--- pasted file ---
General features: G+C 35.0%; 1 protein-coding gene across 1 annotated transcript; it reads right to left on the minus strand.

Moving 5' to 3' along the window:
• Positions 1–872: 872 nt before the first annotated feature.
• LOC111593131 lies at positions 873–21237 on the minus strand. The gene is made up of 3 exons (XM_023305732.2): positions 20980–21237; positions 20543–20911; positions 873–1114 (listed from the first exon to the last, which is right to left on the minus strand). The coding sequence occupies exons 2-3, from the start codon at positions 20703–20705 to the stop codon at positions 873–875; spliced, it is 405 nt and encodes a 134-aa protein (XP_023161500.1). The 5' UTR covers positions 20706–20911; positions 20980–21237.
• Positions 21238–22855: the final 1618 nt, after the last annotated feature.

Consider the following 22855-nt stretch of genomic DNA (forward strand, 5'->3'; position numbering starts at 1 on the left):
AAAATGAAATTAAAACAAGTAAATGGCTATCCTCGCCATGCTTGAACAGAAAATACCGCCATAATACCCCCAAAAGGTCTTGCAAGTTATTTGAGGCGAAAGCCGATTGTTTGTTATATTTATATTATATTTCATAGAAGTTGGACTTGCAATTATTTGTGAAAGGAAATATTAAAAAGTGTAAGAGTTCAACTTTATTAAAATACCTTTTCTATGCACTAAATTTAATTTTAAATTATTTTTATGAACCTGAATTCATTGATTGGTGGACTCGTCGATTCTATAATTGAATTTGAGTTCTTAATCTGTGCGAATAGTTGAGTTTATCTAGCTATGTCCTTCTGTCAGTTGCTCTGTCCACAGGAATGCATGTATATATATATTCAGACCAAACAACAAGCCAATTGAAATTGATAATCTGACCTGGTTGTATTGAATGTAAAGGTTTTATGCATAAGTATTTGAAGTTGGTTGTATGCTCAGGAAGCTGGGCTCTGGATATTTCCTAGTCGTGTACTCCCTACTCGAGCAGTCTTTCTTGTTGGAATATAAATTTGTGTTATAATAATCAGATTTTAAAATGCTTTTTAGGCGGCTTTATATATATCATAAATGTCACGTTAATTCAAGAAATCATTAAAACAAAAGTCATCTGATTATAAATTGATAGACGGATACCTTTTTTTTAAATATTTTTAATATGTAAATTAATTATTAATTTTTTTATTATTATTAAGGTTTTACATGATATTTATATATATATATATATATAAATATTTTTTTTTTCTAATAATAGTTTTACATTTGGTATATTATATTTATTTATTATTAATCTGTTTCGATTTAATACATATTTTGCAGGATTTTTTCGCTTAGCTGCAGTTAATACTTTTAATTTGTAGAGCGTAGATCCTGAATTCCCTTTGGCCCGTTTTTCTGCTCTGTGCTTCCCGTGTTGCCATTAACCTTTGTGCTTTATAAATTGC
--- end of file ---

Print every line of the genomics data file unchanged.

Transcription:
General features: G+C 35.0%; 1 protein-coding gene across 1 annotated transcript; it reads right to left on the minus strand.

Moving 5' to 3' along the window:
• Positions 1–872: 872 nt before the first annotated feature.
• LOC111593131 lies at positions 873–21237 on the minus strand. The gene is made up of 3 exons (XM_023305732.2): positions 20980–21237; positions 20543–20911; positions 873–1114 (listed from the first exon to the last, which is right to left on the minus strand). The coding sequence occupies exons 2-3, from the start codon at positions 20703–20705 to the stop codon at positions 873–875; spliced, it is 405 nt and encodes a 134-aa protein (XP_023161500.1). The 5' UTR covers positions 20706–20911; positions 20980–21237.
• Positions 21238–22855: the final 1618 nt, after the last annotated feature.

Consider the following 22855-nt stretch of genomic DNA (forward strand, 5'->3'; position numbering starts at 1 on the left):
AAAATGAAATTAAAACAAGTAAATGGCTATCCTCGCCATGCTTGAACAGAAAATACCGCCATAATACCCCCAAAAGGTCTTGCAAGTTATTTGAGGCGAAAGCCGATTGTTTGTTATATTTATATTATATTTCATAGAAGTTGGACTTGCAATTATTTGTGAAAGGAAATATTAAAAAGTGTAAGAGTTCAACTTTATTAAAATACCTTTTCTATGCACTAAATTTAATTTTAAATTATTTTTATGAACCTGAATTCATTGATTGGTGGACTCGTCGATTCTATAATTGAATTTGAGTTCTTAATCTGTGCGAATAGTTGAGTTTATCTAGCTATGTCCTTCTGTCAGTTGCTCTGTCCACAGGAATGCATGTATATATATATTCAGACCAAACAACAAGCCAATTGAAATTGATAATCTGACCTGGTTGTATTGAATGTAAAGGTTTTATGCATAAGTATTTGAAGTTGGTTGTATGCTCAGGAAGCTGGGCTCTGGATATTTCCTAGTCGTGTACTCCCTACTCGAGCAGTCTTTCTTGTTGGAATATAAATTTGTGTTATAATAATCAGATTTTAAAATGCTTTTTAGGCGGCTTTATATATATCATAAATGTCACGTTAATTCAAGAAATCATTAAAACAAAAGTCATCTGATTATAAATTGATAGACGGATACCTTTTTTTTAAATATTTTTAATATGTAAATTAATTATTAATTTTTTTATTATTATTAAGGTTTTACATGATATTTATATATATATATATATATAAATATTTTTTTTTTCTAATAATAGTTTTACATTTGGTATATTATATTTATTTATTATTAATCTGTTTCGATTTAATACATATTTTGCAGGATTTTTTCGCTTAGCTGCAGTTAATACTTTTAATTTGTAGAGCGTAGATCCTGAATTCCCTTTGGCCCGTTTTTCTGCTCTGTGCTTCCCGTGTTGCCATTAACCTTTGTGCTTTATAAATTGC